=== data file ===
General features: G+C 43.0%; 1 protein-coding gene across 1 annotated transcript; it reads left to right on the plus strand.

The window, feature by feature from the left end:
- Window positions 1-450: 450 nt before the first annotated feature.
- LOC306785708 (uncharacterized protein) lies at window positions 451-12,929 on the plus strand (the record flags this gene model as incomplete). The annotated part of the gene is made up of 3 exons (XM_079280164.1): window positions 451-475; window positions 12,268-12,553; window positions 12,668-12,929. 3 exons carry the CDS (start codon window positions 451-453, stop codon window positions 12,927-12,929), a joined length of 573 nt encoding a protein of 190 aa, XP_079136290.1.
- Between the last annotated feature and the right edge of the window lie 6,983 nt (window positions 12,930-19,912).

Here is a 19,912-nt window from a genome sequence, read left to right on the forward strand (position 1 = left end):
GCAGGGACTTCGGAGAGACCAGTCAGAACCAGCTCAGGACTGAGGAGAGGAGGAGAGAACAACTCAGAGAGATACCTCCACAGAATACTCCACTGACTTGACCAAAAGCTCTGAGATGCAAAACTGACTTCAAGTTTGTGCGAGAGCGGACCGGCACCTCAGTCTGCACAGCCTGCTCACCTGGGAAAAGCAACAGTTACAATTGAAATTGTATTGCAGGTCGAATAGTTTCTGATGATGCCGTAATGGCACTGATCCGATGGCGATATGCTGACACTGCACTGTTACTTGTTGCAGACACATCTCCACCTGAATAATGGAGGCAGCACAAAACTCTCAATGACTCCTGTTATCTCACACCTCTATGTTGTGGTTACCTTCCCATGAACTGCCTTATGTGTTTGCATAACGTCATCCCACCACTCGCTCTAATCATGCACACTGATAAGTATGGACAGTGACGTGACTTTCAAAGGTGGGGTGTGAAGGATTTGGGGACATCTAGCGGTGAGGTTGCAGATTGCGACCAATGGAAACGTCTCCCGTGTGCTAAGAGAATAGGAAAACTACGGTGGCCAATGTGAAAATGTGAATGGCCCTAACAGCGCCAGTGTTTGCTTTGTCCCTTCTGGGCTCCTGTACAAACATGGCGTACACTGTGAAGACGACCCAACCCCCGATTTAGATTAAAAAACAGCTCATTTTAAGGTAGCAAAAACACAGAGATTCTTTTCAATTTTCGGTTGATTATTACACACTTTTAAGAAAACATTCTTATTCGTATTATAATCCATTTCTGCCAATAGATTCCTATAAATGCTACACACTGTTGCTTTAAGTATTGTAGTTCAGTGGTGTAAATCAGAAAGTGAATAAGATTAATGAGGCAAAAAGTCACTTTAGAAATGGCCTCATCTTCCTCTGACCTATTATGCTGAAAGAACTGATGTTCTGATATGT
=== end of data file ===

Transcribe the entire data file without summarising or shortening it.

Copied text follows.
General features: G+C 43.0%; 1 protein-coding gene across 1 annotated transcript; it reads left to right on the plus strand.

The window, feature by feature from the left end:
- Window positions 1-450: 450 nt before the first annotated feature.
- LOC306785708 (uncharacterized protein) lies at window positions 451-12,929 on the plus strand (the record flags this gene model as incomplete). The annotated part of the gene is made up of 3 exons (XM_079280164.1): window positions 451-475; window positions 12,268-12,553; window positions 12,668-12,929. 3 exons carry the CDS (start codon window positions 451-453, stop codon window positions 12,927-12,929), a joined length of 573 nt encoding a protein of 190 aa, XP_079136290.1.
- Between the last annotated feature and the right edge of the window lie 6,983 nt (window positions 12,930-19,912).

Here is a 19,912-nt window from a genome sequence, read left to right on the forward strand (position 1 = left end):
GCAGGGACTTCGGAGAGACCAGTCAGAACCAGCTCAGGACTGAGGAGAGGAGGAGAGAACAACTCAGAGAGATACCTCCACAGAATACTCCACTGACTTGACCAAAAGCTCTGAGATGCAAAACTGACTTCAAGTTTGTGCGAGAGCGGACCGGCACCTCAGTCTGCACAGCCTGCTCACCTGGGAAAAGCAACAGTTACAATTGAAATTGTATTGCAGGTCGAATAGTTTCTGATGATGCCGTAATGGCACTGATCCGATGGCGATATGCTGACACTGCACTGTTACTTGTTGCAGACACATCTCCACCTGAATAATGGAGGCAGCACAAAACTCTCAATGACTCCTGTTATCTCACACCTCTATGTTGTGGTTACCTTCCCATGAACTGCCTTATGTGTTTGCATAACGTCATCCCACCACTCGCTCTAATCATGCACACTGATAAGTATGGACAGTGACGTGACTTTCAAAGGTGGGGTGTGAAGGATTTGGGGACATCTAGCGGTGAGGTTGCAGATTGCGACCAATGGAAACGTCTCCCGTGTGCTAAGAGAATAGGAAAACTACGGTGGCCAATGTGAAAATGTGAATGGCCCTAACAGCGCCAGTGTTTGCTTTGTCCCTTCTGGGCTCCTGTACAAACATGGCGTACACTGTGAAGACGACCCAACCCCCGATTTAGATTAAAAAACAGCTCATTTTAAGGTAGCAAAAACACAGAGATTCTTTTCAATTTTCGGTTGATTATTACACACTTTTAAGAAAACATTCTTATTCGTATTATAATCCATTTCTGCCAATAGATTCCTATAAATGCTACACACTGTTGCTTTAAGTATTGTAGTTCAGTGGTGTAAATCAGAAAGTGAATAAGATTAATGAGGCAAAAAGTCACTTTAGAAATGGCCTCATCTTCCTCTGACCTATTATGCTGAAAGAACTGATGTTCTGATATGT